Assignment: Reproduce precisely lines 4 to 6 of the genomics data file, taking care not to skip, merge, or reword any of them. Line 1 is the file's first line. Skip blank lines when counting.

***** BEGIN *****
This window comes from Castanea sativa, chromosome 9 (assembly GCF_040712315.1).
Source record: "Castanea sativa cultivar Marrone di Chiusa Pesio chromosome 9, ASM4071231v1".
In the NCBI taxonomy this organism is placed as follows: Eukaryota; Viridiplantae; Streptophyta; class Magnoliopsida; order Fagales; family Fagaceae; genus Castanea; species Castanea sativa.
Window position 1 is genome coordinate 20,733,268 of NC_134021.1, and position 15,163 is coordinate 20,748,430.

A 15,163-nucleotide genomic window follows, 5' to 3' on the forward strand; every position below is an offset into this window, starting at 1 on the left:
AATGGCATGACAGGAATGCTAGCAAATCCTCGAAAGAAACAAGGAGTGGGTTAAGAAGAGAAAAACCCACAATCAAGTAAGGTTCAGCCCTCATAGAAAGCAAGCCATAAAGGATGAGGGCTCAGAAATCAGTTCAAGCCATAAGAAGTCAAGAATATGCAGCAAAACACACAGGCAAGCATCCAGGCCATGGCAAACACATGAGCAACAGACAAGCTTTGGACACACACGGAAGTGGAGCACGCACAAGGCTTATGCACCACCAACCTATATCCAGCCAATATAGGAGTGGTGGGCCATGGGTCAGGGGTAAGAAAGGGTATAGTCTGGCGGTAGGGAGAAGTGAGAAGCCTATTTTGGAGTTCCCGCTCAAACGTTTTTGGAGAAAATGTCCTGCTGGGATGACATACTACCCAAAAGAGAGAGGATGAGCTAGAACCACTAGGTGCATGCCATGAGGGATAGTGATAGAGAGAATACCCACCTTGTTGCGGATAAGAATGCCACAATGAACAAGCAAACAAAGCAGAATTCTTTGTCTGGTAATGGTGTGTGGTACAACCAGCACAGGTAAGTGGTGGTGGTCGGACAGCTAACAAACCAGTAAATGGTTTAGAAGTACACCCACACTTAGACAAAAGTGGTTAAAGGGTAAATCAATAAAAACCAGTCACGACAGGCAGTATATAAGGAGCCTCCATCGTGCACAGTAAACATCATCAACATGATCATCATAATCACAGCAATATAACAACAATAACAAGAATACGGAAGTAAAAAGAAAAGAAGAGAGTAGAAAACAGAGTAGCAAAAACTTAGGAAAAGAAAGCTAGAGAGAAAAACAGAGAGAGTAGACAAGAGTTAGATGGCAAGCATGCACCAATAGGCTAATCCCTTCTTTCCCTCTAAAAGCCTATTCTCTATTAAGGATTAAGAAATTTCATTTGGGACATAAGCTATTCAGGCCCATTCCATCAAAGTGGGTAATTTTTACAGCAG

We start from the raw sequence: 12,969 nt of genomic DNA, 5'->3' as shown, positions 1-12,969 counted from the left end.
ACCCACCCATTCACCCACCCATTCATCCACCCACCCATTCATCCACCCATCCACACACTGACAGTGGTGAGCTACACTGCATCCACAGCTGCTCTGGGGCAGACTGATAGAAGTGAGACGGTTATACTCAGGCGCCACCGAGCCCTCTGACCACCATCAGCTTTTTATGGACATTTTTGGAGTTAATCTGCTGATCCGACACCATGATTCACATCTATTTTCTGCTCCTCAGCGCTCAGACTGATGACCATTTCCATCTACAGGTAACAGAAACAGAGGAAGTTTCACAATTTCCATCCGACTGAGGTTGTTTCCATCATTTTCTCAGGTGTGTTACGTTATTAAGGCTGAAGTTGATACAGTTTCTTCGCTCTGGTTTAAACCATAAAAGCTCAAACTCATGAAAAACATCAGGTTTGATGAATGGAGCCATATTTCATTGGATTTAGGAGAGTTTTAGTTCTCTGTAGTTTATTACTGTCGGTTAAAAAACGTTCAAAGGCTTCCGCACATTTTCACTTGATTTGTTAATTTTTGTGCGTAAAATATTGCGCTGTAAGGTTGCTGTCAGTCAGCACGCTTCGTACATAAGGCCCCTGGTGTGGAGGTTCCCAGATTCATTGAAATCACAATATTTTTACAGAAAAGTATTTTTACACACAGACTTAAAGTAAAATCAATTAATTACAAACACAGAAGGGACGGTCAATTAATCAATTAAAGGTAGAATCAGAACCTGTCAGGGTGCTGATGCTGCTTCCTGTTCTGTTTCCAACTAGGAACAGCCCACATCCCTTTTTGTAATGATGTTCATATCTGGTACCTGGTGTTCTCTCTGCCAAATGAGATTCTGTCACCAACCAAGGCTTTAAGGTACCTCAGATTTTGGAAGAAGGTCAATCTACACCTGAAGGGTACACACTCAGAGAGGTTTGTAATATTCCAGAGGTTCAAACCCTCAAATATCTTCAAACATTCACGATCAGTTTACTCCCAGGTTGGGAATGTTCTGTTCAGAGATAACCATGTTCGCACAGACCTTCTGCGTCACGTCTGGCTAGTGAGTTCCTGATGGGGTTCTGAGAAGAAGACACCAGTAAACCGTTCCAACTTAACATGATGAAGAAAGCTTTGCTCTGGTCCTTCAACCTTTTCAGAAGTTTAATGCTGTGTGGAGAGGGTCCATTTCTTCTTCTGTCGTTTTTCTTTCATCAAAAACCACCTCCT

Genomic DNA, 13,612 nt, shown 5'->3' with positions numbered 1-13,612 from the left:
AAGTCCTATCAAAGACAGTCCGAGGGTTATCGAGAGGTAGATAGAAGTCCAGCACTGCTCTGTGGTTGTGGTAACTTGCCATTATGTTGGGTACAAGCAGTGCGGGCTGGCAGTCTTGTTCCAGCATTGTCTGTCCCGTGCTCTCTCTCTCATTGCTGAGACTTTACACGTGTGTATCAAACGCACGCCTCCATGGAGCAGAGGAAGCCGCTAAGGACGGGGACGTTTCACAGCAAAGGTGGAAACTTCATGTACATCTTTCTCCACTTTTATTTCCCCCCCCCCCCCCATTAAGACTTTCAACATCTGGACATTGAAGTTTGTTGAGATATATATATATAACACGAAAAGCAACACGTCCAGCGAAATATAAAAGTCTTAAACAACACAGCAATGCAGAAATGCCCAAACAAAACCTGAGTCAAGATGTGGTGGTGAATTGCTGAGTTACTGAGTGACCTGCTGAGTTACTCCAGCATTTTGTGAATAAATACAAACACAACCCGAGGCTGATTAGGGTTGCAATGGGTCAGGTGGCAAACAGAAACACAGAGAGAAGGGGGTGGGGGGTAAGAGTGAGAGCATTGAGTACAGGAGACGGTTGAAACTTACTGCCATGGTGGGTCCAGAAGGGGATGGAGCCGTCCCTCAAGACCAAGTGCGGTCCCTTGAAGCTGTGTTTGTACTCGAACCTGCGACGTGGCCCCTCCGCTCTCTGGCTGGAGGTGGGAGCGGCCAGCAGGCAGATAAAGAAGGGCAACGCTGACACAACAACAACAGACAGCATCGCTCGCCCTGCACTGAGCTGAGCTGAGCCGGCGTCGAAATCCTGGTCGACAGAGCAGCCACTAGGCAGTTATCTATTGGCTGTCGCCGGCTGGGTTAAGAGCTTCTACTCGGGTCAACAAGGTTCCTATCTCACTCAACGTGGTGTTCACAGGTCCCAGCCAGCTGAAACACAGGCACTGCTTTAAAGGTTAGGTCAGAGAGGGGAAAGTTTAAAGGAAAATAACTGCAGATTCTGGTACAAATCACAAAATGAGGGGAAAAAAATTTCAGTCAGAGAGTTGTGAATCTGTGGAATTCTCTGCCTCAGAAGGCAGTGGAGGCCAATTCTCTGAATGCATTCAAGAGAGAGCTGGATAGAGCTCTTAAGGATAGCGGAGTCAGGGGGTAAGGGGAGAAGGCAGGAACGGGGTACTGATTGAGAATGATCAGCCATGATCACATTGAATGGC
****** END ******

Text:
Window position 1 is genome coordinate 20,733,268 of NC_134021.1, and position 15,163 is coordinate 20,748,430.

A 15,163-nucleotide genomic window follows, 5' to 3' on the forward strand; every position below is an offset into this window, starting at 1 on the left:
AATGGCATGACAGGAATGCTAGCAAATCCTCGAAAGAAACAAGGAGTGGGTTAAGAAGAGAAAAACCCACAATCAAGTAAGGTTCAGCCCTCATAGAAAGCAAGCCATAAAGGATGAGGGCTCAGAAATCAGTTCAAGCCATAAGAAGTCAAGAATATGCAGCAAAACACACAGGCAAGCATCCAGGCCATGGCAAACACATGAGCAACAGACAAGCTTTGGACACACACGGAAGTGGAGCACGCACAAGGCTTATGCACCACCAACCTATATCCAGCCAATATAGGAGTGGTGGGCCATGGGTCAGGGGTAAGAAAGGGTATAGTCTGGCGGTAGGGAGAAGTGAGAAGCCTATTTTGGAGTTCCCGCTCAAACGTTTTTGGAGAAAATGTCCTGCTGGGATGACATACTACCCAAAAGAGAGAGGATGAGCTAGAACCACTAGGTGCATGCCATGAGGGATAGTGATAGAGAGAATACCCACCTTGTTGCGGATAAGAATGCCACAATGAACAAGCAAACAAAGCAGAATTCTTTGTCTGGTAATGGTGTGTGGTACAACCAGCACAGGTAAGTGGTGGTGGTCGGACAGCTAACAAACCAGTAAATGGTTTAGAAGTACACCCACACTTAGACAAAAGTGGTTAAAGGGTAAATCAATAAAAACCAGTCACGACAGGCAGTATATAAGGAGCCTCCATCGTGCACAGTAAACATCATCAACATGATCATCATAATCACAGCAATATAACAACAATAACAAGAATACGGAAGTAAAAAGAAAAGAAGAGAGTAGAAAACAGAGTAGCAAAAACTTAGGAAAAGAAAGCTAGAGAGAAAAACAGAGAGAGTAGACAAGAGTTAGATGGCAAGCATGCACCAATAGGCTAATCCCTTCTTTCCCTCTAAAAGCCTATTCTCTATTAAGGATTAAGAAATTTCATTTGGGACATAAGCTATTCAGGCCCATTCCATCAAAGTGGGTAATTTTTACAGCAG